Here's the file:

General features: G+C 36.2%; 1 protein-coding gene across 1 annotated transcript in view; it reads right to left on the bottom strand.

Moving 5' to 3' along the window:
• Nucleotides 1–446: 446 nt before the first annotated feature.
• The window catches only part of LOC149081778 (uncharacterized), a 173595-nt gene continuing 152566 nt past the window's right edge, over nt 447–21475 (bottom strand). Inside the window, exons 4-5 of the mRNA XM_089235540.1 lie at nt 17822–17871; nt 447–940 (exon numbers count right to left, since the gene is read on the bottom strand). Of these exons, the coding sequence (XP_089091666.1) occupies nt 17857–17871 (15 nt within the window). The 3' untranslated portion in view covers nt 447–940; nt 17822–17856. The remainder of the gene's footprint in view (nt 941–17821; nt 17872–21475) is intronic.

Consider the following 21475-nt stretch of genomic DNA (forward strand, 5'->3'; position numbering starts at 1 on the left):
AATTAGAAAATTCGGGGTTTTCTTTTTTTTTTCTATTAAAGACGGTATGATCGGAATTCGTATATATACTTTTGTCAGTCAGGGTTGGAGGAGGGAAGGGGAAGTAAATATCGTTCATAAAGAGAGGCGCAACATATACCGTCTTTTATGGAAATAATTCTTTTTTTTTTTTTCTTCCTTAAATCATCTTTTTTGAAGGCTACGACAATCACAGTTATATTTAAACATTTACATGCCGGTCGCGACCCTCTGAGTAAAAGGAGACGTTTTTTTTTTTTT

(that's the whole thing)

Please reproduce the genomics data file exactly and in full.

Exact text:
General features: G+C 36.2%; 1 protein-coding gene across 1 annotated transcript in view; it reads right to left on the bottom strand.

Moving 5' to 3' along the window:
• Nucleotides 1–446: 446 nt before the first annotated feature.
• The window catches only part of LOC149081778 (uncharacterized), a 173595-nt gene continuing 152566 nt past the window's right edge, over nt 447–21475 (bottom strand). Inside the window, exons 4-5 of the mRNA XM_089235540.1 lie at nt 17822–17871; nt 447–940 (exon numbers count right to left, since the gene is read on the bottom strand). Of these exons, the coding sequence (XP_089091666.1) occupies nt 17857–17871 (15 nt within the window). The 3' untranslated portion in view covers nt 447–940; nt 17822–17856. The remainder of the gene's footprint in view (nt 941–17821; nt 17872–21475) is intronic.

Consider the following 21475-nt stretch of genomic DNA (forward strand, 5'->3'; position numbering starts at 1 on the left):
AATTAGAAAATTCGGGGTTTTCTTTTTTTTTTCTATTAAAGACGGTATGATCGGAATTCGTATATATACTTTTGTCAGTCAGGGTTGGAGGAGGGAAGGGGAAGTAAATATCGTTCATAAAGAGAGGCGCAACATATACCGTCTTTTATGGAAATAATTCTTTTTTTTTTTTTCTTCCTTAAATCATCTTTTTTGAAGGCTACGACAATCACAGTTATATTTAAACATTTACATGCCGGTCGCGACCCTCTGAGTAAAAGGAGACGTTTTTTTTTTTTT